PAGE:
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Ohio State to hold first-ever training course on anaerobic digestion

Ohio State University will hold a first-of-its-kind training course on anaerobic digestion, a waste-management process that livestock farms and wastewater plants are increasingly using to produce biogas, a type of renewable fuel.

The course takes place Sept. 6-7 at the university’s Ohio Agricultural Research and Development Center in Wooster in northern Ohio.

“The (anaerobic digestion) industry is growing in Ohio, but there are no educational programs that provide an understanding of the scientific principles underlying the AD process or the daily management of an AD system,” said Yebo Li, the organizer of the course and an OARDC biosystems engineer.

“If the industry is to continue to grow successfully, training must be available for the workforce, including AD operators, regulatory personnel who will oversee permitting and operations, and investors who will provide funding.”

Li said the course is designed for people who already work in the anaerobic digestion industry; those who want to find out if anaerobic digestion is right for their operation, whether a farm, a wastewater plant or otherwise; and those who advise others on waste-management technologies.… Continue reading

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Perry County FSA to close Oct. 1

Steve Maurer, State Executive Director for the Ohio Farm Service Agency (FSA) announced that as of Oct. 1, 2012, the Perry County FSA offices will be officially closed.  A separate announcement will be made public for the other FSA offices that were approved for closure, once a date is determined.  From this date forward, all FSA program services will be provided by the Fairfield county FSA office unless a producer has elected to transfer his/her records to another county.

On May 29, 2012, the Ohio Farm Service Agency (FSA) received approval from Secretary of Agriculture Tom Vilsack to proceed with the implementation of county office consolidation plan, including the five county offices in Ohio.

“Over the past three years, FSA has faced a variety of budget-related challenges,” said Juan Garcia, Administrator of the Farm Service Agency.  “Through a targeted office consolidation effort that includes 125 offices nationwide, FSA is striving to balance significant budget cuts, staff reductions and increasing workloads while focusing the efforts of our staff on high-quality service. … Continue reading

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Southwest Ohio Agronomy Field day Aug. 14

Corn and soybean growers can learn some of the latest techniques in farming, including seeding rate adjustments and weed resistance during an Aug. 14 workshop.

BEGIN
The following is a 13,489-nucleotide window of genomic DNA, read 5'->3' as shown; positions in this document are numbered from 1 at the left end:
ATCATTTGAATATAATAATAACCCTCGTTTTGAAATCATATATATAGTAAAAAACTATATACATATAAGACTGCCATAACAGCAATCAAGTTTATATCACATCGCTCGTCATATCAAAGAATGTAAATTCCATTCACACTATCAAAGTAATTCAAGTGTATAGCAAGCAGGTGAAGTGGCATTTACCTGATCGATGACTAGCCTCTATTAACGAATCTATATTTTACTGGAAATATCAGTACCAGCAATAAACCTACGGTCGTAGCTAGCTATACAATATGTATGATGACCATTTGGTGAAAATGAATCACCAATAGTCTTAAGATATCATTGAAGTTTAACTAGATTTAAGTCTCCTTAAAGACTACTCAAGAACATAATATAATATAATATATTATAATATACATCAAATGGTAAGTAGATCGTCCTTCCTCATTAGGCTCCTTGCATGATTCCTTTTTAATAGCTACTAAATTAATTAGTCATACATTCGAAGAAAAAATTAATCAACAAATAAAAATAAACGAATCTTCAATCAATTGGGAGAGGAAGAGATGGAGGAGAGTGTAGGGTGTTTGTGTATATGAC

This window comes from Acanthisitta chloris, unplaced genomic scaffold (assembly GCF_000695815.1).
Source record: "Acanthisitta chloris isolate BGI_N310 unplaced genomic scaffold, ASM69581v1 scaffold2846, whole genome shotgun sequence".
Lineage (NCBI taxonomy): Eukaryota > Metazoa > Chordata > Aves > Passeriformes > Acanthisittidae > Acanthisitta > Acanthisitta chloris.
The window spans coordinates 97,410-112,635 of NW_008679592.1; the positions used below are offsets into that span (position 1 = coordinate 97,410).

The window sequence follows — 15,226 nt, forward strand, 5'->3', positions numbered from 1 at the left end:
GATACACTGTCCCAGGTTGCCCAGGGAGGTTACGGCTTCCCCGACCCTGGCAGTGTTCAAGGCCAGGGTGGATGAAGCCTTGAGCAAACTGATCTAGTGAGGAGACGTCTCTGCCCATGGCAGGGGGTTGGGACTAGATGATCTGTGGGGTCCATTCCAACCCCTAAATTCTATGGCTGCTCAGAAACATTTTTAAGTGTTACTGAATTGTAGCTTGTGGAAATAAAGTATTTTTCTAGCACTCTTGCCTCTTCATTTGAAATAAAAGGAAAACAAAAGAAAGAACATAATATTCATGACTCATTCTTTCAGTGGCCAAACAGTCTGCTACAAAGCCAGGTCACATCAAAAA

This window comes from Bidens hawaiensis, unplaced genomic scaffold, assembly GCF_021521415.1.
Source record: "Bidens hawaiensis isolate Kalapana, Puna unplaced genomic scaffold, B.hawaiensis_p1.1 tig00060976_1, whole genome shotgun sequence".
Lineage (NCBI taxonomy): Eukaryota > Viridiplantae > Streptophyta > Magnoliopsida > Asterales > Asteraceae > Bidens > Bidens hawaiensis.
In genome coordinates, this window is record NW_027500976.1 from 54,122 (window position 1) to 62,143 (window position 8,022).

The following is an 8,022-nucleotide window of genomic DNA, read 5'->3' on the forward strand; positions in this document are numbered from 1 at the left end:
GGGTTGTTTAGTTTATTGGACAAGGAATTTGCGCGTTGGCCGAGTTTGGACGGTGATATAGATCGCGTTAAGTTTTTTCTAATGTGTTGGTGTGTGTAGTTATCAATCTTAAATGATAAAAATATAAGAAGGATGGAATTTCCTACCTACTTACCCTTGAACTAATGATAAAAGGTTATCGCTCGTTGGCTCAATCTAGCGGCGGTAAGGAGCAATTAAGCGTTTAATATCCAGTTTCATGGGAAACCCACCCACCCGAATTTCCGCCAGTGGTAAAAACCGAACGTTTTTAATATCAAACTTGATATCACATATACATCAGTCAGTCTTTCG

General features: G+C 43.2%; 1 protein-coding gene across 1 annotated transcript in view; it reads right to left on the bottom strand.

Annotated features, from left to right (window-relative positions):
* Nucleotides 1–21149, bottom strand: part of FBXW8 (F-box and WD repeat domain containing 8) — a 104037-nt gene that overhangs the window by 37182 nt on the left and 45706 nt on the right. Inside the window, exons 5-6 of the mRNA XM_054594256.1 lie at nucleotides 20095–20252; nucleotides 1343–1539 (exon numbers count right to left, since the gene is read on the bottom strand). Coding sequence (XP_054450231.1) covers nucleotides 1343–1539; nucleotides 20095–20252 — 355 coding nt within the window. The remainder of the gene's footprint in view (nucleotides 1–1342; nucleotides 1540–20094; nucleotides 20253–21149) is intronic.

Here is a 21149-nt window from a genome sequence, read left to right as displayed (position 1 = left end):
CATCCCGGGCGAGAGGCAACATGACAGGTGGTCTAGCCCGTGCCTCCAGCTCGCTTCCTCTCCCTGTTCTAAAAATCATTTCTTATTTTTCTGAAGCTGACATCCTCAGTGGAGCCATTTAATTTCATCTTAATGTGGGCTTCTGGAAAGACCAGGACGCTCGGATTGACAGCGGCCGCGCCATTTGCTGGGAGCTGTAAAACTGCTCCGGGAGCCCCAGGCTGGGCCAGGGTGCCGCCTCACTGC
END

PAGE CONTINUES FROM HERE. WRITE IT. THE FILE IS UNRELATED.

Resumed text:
The Ohio State University Extension and Southwest Ohio Corn Growers Association’s Agronomy Field Day at the Fayette County Demonstration Farm runs from 9:30 a.m. to 3 p.m. and focuses on corn and soybean production research.

Topics include corn and soybean responses to environment and climate change, soil density and compaction, weed resistance, cover crop management and seeding rate adjustments to optimize corn performance.

Continuing education credits for Certified Crop Advisers will also be available.

No registration is required for the event and lunch will be provided. Health screenings by the Fayette County Health Department, Fayette County Memorial Hospital and OSU Extension experts will be held from 9 a.m. to noon. The Ohio Department of Agriculture will also hold a pesticide collection from 10:30 a.m. to 2:30 p.m.… Continue reading

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Ohio Soy 2020 to Co-Host Locks and Dams Forum

Ohio’s transportation infrastructure has helped make agriculture the No.1 contributor to Ohio’s economy. However, aging and decaying infrastructure, including locks and dams, is threatening statewide jobs and economic growth. On August 28, Ohio Soy 2020 and the Ohio Ag Transportation Coalition will host the Locks and Dams Forum to educate participants from the agriculture and transportation industries about the condition and importance of transportation infrastructure to Ohio’s economy.

According to the Army Corps of Engineers, fully one-third of Ohio’s 1,597 dams are in need of rehabilitation to meet state dam safety standards. Ohio’s ports are already among the nation’s busiest and the U.S. Department of Transportation only expects freight demand to grow, thus increasing the wear and tear on the nation’s transportation infrastructure.